These docs are under construction.
If you’re using JupyterLab, “Contextual Help” is supported, and will certainly assist you with general use of the Blueprint Workshop. You can drag the tab to be side-by-side with your notebook to provide instant documentation on the focus of your text cursor.
Before continuing further, ensure you have initialized the workshop.
Note: The command will fail unless you have correctly followed the instructions in Configuration.
Before any Python examples will work properly, the
from datarobot_bp_workshop import Workshop w = Workshop()
All following examples will assume you have initialized the workshop as above.
It’s important to understand what a “blueprint” is within DataRobot. A blueprint represents the high-level end-to-end procedure for fitting the model, including any preprocessing steps, algorithms, and post-processing.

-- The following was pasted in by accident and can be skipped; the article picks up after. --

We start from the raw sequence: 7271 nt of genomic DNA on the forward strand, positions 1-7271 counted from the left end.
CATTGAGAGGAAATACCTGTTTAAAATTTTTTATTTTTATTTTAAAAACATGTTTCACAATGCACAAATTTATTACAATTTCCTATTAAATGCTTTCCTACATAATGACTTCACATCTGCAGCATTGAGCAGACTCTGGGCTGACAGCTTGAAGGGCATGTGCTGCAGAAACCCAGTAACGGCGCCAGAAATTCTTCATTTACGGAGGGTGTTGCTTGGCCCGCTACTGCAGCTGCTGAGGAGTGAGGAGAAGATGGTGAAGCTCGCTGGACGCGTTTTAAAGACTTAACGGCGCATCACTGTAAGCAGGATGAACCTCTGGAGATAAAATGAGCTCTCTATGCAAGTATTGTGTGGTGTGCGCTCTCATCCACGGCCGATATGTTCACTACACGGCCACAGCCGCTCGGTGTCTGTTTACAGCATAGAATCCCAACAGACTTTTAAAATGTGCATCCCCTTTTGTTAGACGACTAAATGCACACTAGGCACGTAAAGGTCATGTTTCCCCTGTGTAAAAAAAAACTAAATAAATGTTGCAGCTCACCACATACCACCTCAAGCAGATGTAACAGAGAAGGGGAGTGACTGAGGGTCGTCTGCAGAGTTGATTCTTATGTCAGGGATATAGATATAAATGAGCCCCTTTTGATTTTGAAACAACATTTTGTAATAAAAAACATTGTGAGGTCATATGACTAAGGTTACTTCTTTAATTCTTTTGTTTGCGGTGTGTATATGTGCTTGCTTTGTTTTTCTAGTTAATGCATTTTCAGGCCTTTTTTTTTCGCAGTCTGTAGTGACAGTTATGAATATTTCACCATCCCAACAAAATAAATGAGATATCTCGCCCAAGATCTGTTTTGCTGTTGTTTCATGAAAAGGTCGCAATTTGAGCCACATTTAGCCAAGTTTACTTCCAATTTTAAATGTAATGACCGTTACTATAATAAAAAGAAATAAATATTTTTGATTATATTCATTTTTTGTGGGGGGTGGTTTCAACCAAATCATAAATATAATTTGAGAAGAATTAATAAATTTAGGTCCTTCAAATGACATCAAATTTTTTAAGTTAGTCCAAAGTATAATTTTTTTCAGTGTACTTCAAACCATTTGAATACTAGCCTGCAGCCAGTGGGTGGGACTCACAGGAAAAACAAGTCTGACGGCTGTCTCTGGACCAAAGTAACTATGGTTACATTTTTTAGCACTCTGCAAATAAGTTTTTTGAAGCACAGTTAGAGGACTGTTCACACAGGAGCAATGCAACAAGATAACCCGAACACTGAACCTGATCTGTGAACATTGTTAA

In the Blueprint Workshop, blueprints are represented with a
which can be created by constructing a DAG via Tasks. We’ll drill into the
details later, but this is an example of a
pni = w.Tasks.PNI2(w.TaskInputs.NUM) rdt = w.Tasks.RDT5(pni) binning = w.Tasks.BINNING(pni) keras = w.Tasks.KERASC(rdt, binning) keras_blueprint = w.BlueprintGraph(keras, name='A blueprint I made with the Python API')
You can save a created blueprint for later use, in either the Blueprint Workshop, or the DataRobot UI.
And you can also visualize the blueprint
In the UI, blueprints are represented graphically with nodes and edges. Both may be selected and will provide contextual buttons for performing actions on nodes and edges such as removing, modifying, or adding them.
Each blueprint has a few key sections:
The incoming data (“Data”), separated into type (categorical, numeric, text, image, geospatial, etc.).
The tasks performing transformations to the data, for example, “Missing Values Imputed.”.
The model(s) making predictions or possibly supplying stacked predictions to a subsequent model. Post-processing steps, such as “Calibration.”